When Network TV Censored ‘Do the Right Thing’

During every uprising, there are these questions raised about its value; a version of the shouting match Sal and Mookie have for a bit at the end of the film. How did this wave of the uprising begin, and is that cause worth whatever destruction might come as a result?

The beginning is a tricky question, one that Do the Right Thing attempts to answer thoughtfully. The film’s violent final act begins when Sal takes a baseball bat to Radio Raheem’s boombox after Raheem refuses to turn his music down while ordering. This is the breaking point, the moment that cannot be walked back.

But the film also deals in a series of smaller escalations, where a beginning cannot really be marked but for an understanding that Sal himself is operating in a neighborhood, serving clientele he and his family have inherent disdain for. There is even another beginning there, one that we don’t see, one that occurred before we meet Sal or his family, before they (presumably) had to deal with the shifts of their neighborhood.

A trash can through a window seems reasonable if one is to understand what a block full of people had been witness to.

But the pivotal escalation — Sal smashing Raheem’s boombox and everything that follows — sparked a rage in even the teenage version of myself watching the uncensored version of the film unfold. Even beyond Sal shouting racial slurs before bringing the bat he was wielding down on Raheem’s boombox, causing the music to slow and then warp and then die as the machine fell to pieces. I was familiar with the look of Raheem in the aftermath of the boombox’s destruction, turning from awe to sadness and then to rage. It felt right, in the moment, that Sal should have to face some retribution for his escalation. And it felt right that Raheem would pull Sal over his own pizza counter and throw him to the ground, grabbing at his neck.

By that point in my life, I had already become familiar with the ways people (often white) crossed lines and did not have to deal with any immediate consequences for their line-crossing. Raheem’s actions seemed more than reasonable. There is an ache in understanding that through his rage, Raheem was feeling heartbreak and loss. When the cops drag Raheem off of Sal after the two tumble outside, you hear Raheem shout at Sal, asking why he had to destroy his stereo.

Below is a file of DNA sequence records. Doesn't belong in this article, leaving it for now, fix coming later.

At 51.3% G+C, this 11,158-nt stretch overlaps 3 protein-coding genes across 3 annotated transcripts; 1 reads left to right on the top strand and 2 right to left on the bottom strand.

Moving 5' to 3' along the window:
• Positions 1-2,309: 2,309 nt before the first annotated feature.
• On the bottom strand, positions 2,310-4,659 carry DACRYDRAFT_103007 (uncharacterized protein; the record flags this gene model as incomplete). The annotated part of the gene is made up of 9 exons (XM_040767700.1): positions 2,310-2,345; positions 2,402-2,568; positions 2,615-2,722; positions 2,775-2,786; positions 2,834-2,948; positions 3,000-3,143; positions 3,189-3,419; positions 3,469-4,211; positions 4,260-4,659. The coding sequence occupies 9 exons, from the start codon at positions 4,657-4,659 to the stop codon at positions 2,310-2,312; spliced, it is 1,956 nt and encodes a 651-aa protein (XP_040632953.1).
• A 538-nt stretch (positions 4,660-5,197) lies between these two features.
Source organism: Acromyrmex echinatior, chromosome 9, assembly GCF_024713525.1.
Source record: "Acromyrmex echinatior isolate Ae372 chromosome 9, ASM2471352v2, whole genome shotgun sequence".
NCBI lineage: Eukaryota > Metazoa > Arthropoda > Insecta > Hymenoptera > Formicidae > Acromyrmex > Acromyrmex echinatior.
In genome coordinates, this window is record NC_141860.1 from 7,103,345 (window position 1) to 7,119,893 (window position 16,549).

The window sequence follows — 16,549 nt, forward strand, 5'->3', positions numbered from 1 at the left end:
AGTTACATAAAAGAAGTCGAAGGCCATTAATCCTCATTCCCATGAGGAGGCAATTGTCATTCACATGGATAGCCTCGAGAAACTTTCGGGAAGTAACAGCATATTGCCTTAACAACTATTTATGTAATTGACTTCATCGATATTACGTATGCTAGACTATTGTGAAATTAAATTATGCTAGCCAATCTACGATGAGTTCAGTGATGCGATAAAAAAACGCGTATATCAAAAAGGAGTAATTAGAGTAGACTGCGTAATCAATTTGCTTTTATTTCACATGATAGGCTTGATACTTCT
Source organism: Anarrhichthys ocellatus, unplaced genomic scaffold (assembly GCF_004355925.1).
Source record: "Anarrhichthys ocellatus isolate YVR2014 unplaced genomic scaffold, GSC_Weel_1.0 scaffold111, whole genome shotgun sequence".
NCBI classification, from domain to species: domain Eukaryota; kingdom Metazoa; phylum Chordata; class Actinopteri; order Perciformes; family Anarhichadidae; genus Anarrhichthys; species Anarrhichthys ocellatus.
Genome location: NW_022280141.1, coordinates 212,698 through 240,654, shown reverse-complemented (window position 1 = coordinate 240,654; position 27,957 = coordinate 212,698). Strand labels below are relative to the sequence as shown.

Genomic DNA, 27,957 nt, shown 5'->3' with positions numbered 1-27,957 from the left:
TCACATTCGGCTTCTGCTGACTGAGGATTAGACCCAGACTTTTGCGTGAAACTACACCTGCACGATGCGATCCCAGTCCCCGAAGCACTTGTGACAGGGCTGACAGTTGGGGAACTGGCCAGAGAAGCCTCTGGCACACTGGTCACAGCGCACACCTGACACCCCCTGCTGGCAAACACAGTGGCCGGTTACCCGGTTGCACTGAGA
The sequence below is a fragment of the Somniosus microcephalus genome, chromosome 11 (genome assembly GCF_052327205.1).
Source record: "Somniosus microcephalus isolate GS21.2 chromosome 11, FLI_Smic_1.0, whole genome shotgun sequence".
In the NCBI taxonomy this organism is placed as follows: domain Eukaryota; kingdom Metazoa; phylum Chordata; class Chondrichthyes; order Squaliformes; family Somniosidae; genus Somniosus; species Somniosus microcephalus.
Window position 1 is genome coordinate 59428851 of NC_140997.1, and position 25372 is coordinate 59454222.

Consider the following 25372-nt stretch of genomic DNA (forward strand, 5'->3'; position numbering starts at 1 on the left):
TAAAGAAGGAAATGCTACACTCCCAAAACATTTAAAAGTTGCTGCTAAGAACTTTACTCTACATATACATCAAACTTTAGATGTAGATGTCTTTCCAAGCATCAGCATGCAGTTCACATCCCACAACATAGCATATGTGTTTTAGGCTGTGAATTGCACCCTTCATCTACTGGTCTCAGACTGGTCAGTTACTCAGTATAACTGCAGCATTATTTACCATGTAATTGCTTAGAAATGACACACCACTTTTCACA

A trash can through a window seems reasonable if one is to understand what a block full of people had been witness to. Radio Raheem is placed into a chokehold until he succumbs to it, and then he’s kicked while dead on the ground, the police looking around nervously and insisting he’s faking it. When presented in its uncensored form and not just a scuffle in a pizza shop leading to a trash can through its window, the negotiations made in the midst of Do the Right Thing’s closing moments make sense. Radio Raheem is gone, his boombox is gone, and there is Sal. Still living, an extension of the police who rescued him.

Whenever conversations about the righteousness of rage and the protection of property emerge, I think back to Mookie’s calculation in the film. The moment when the action around him seems to slow down and he considers the math — the negotiation of what he’s just seen, the day he’s endured already, and the days that have undoubtedly existed before it. When the negotiation becomes about where to place anger, not just about murder but the conditions that allow for racialized violence, severing yourself from a racist boss by putting a trash can through a store window seems reasonable.

Tearing a physical site of prolonged racism apart can seem reasonable. Lighting a match seems reasonable. It makes sense to me now, of course, why the network television would skip over the death of Radio Raheem. Why they wouldn’t show his dead body, hauled off in the back of a police car. So much turns on that moment in the movie. In a series of escalations, all parts must be shown to make sense of the mess that ensues. To omit a pivotal part such as Raheem’s death serves the narrative of whiteness as a victim of Black anger.

There’s a moment at the very end of the film where Sal and Mookie’s shouting match dies down and something like a tense affection is revealed. When Mookie asks for his final pay of $250, Sal balls up five $100 bills and throws them at him. Mookie throws two back, claiming he’ll get Sal $50 later. The two argue about which of them should pick up the $200 on the ground. Eventually, they calm down. Sal asks if Mookie is sick, with a tone that suggests at least a small level of care creeping up over his anger. Mookie says feeling fine; it’s just the sweltering temperature that’s getting to him.

The pizza shop is a burned-out shell of itself. The trash can Mookie used to break the window — the trash can that sparked the pizza shop’s demise — is still on the ground near Sal’s feet. Sal tentatively but gently looks at Mookie and says, “They say it’s gonna get even hotter.” And then they part, somewhat amicably, amid the rubble of the storefront. But the film’s true ending happens right after. The camera pans up, and the neighborhood’s Black and Brown residents are greeting the morning as they would any other, carrying on with basketballs in the street and church clothes on the sidewalk. A corner of their world pulled apart in the night before, but only a corner.

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